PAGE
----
The Menil Collection

Cultural Oasis Turns 25

by Marene Gustin

You’re driving through the tree-lined neighborhood with its charming bungalows, when suddenly, there it is: The Menil Collection’s stunning Renzo Piano-designed building. It hardly looks like a museum, with its simple gray painted wooden sides, wide porches and oddly shaped white roof — which allows natural light inside without directly hitting the art — that belies the amazing collection of art that resides inside.

“I love the approachability, accessibility and humanity of The Menil,” says resident Tom Williams. “Unlike so many museums, The Menil seeks to put the viewer into the space of the artwork so that you can absorb it as work and as a vision, rather than maintain the distance that forces one only to see it as an object.”

And he’s hardly alone, the museum, which turns 25 this year, brings visitors from around the world to enjoy the leafy 40-acre campus that includes the main building housing the extensive art collection acquired by the de Menils during their lifetime, the Dan Flavin Installation, the Cy Twombley Gallery and outdoor sculptures.

“It’s hard to believe it opened June 4, 1987,” says museum spokesperson Vance Muse. “And that it was the first Piano commission in the U.S.”

Since 1987, when aviator sunglasses were all the rage, The Simpsons first premiered on Fox and artist Andy Warhol died, Piano has become a recognized architect of museums and buildings not only in America but around the world. And, of course, The Menil has become a beacon of art here in Houston.

So, for the silver anniversary, the museum is planning some very exciting things for 2012.

There’s the Men of Menil fundraiser in March, a men only black-tie affair featuring Japanese Sumo wrestlers no less, and a big gala planned for November.

And there will be some stunning art exhibits this year. From March 2 to June 10 you can view Richard Serra Drawing: A Retrospective, the first ever retrospective of the renowned sculptor’s paintstick drawings.

“His drawings have this incredible physicality when you stand in front of them,” says The Menil Collection’s Michelle White who curated the exhibit composed of works from major public and private collections from around the world. “I would love for people to come away from this with a different idea of what drawing can be.”

Serra uses blocks of melted down paintsticks on paper and linen to create modernist drawings with breath and texture that the New York Times calls “genuinely radical” and “physically unsettling.” The exhibit opened in April of last year at The Metropolitan Museum of Art, then travelled to the San Francisco Museum of Modern Art last October. Both received rave reviews. As an added bonus here, Serra will come to Houston to create several large-scale, site-specific drawings at the museum.

Also, in late March running through late July, the museum will feature This World Is Not My Home: Danny Lyon Photographs.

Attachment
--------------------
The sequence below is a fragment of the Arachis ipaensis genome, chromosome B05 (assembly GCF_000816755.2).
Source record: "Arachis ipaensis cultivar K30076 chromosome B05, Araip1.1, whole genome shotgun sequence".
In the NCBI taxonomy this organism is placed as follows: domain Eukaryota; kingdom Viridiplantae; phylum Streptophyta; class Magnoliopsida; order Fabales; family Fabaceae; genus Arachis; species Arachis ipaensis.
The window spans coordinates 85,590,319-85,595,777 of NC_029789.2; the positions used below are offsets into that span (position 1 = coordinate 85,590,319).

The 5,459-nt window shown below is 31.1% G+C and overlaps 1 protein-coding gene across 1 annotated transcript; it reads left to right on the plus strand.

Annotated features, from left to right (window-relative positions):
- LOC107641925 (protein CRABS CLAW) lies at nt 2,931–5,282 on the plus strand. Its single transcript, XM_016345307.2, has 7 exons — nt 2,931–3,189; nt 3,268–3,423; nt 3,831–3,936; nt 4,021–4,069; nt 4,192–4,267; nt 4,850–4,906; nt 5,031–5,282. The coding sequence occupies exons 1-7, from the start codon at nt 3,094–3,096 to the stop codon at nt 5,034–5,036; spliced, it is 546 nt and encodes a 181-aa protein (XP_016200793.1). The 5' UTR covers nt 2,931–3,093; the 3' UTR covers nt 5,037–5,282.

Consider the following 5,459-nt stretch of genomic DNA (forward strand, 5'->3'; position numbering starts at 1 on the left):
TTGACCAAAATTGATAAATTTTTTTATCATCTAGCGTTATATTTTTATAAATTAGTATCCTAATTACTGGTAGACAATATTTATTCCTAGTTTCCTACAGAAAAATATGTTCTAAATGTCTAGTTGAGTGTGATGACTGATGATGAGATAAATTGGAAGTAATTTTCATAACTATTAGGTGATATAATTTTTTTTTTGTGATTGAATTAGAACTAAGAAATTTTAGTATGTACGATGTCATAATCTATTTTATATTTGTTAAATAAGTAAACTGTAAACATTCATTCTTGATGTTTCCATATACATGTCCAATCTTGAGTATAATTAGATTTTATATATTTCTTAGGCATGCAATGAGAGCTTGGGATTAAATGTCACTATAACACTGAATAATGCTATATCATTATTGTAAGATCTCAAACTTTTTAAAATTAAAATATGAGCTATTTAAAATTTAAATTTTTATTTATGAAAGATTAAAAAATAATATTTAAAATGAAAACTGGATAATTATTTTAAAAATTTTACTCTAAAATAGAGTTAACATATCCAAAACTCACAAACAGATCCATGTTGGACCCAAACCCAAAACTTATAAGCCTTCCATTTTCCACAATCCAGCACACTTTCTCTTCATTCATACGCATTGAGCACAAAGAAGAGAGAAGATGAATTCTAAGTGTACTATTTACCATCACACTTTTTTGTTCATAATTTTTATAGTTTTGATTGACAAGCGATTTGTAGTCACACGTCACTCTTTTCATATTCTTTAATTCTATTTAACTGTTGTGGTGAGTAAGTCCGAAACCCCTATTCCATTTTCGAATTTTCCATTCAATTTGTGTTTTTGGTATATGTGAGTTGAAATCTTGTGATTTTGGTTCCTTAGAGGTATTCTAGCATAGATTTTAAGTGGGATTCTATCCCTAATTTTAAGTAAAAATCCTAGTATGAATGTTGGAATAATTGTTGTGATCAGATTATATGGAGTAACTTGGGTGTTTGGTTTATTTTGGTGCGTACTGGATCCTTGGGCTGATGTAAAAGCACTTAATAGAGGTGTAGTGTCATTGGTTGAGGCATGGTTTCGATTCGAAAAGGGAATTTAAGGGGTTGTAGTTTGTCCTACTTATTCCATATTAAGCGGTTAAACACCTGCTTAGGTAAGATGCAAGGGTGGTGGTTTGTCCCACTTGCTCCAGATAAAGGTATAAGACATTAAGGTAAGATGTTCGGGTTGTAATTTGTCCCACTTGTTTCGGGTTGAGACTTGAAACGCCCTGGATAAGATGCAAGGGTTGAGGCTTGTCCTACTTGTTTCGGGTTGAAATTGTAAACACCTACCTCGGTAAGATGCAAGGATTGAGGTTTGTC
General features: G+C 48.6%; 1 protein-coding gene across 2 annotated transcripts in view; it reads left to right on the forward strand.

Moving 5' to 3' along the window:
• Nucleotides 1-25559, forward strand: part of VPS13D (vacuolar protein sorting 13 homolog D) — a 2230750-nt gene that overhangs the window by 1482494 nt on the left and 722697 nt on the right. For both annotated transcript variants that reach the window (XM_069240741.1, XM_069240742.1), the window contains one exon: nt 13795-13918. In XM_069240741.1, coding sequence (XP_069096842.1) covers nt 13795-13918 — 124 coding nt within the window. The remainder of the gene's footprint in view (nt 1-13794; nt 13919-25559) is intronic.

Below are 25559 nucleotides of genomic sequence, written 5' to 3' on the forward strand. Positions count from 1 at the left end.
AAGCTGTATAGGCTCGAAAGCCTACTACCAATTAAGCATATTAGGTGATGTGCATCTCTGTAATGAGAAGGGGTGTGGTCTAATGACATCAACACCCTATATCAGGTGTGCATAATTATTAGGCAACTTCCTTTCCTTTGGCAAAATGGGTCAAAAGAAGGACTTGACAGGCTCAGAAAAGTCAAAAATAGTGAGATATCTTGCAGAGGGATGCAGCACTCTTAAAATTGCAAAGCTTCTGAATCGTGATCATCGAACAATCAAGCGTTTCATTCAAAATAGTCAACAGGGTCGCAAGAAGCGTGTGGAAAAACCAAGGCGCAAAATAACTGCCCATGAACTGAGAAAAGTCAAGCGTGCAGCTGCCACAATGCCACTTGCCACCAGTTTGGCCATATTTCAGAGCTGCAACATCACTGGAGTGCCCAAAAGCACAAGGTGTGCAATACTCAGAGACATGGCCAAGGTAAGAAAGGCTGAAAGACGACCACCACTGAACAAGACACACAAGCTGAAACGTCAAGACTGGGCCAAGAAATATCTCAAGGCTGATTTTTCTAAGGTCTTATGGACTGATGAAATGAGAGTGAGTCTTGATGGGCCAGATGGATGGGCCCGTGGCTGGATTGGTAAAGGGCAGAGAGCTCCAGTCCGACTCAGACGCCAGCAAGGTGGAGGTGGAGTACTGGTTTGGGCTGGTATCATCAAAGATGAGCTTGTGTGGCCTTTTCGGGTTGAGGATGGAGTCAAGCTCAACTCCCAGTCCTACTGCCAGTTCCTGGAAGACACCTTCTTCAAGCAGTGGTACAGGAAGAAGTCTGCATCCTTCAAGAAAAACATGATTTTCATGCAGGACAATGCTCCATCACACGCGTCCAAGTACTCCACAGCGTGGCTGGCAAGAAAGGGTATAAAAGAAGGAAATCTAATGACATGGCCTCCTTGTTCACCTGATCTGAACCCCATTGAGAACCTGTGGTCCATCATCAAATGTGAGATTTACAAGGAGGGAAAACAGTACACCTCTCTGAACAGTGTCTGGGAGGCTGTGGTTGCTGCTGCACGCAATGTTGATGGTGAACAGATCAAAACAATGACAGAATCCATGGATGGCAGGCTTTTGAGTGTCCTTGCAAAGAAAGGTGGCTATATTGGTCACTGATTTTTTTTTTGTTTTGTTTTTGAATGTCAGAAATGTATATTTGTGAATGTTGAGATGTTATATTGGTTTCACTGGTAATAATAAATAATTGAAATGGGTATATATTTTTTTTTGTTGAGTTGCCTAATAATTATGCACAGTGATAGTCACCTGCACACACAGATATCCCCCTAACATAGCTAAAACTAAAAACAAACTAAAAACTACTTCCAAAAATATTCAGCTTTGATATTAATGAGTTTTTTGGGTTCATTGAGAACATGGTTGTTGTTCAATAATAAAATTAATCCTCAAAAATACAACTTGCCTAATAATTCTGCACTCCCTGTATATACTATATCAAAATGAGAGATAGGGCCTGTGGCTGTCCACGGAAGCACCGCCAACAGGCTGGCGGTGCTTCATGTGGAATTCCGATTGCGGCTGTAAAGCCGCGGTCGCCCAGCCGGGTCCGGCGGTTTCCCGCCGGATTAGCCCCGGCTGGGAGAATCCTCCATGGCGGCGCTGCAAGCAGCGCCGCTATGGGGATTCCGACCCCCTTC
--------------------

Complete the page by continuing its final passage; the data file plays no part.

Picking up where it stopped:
The 70-year-old Lyon is well known for his poignant black and white candid photographs documenting America’s history of injustice from the civil rights struggle in the South through the life of Midwestern motorcycle gangs to his intimate photos of death row inmates at Texas’ Walls Unit. Most recently he’s pointed his camera at the children in China’s booming, polluted industrial cities and America’s Occupy protesters.

The exhibit is drawn from the 246 Lyon photographs in the museum’s permanent collection and many of the artist’s newer works including some never-before-seen Occupy photographs.

“I think we’re in a time of struggle and change today and that’s been a constant in his work,” says Toby Kamps, curator of the museum’s modern and contemporary art. “So I thought it was time to look at his work again. Plus I just love black and white, hand-held street photography.”

Lyon, who will be here for the opening, has a history with Houston. When he lived here briefly he met Dominique de Menil, who built and filled the museum with her family collection before gifting it to the city. De Menil provide support to Lyon, showing his death row exhibit, Conversations with the Dead at Rice University and provided funding for his film The Abandoned Children about Colombian orphans in 1975. The film, recently restored, will be shown at the Museum of Fine Arts, Houston’s Brown Auditorium Theater during the exhibit.

“I think he’s one of the greatest in the street photography movement in the U.S.,” says Kamps.

Kamps will also curate the July through October exhibit, Silence; paintings, drawings, sculptures, installations, performances and sound works that consider the absence of sound as a subject and a medium in contemporary art.

Dominique de Menil said she wanted “only to discover treasures, to bring them back home, like one makes a bouquet, without too much reflection and in the process for the joy of the eyes.” The Menil Collection, a public museum open free of charge to all who enter, is her gift to the people of Houston and to the world.

If you haven’t visited in a while, 2012 is the time to see The Menil Collection.


1515 Sul Ross Street

Houston, TX 77006

Tel 713-525-9400 
Fax 713-525-9444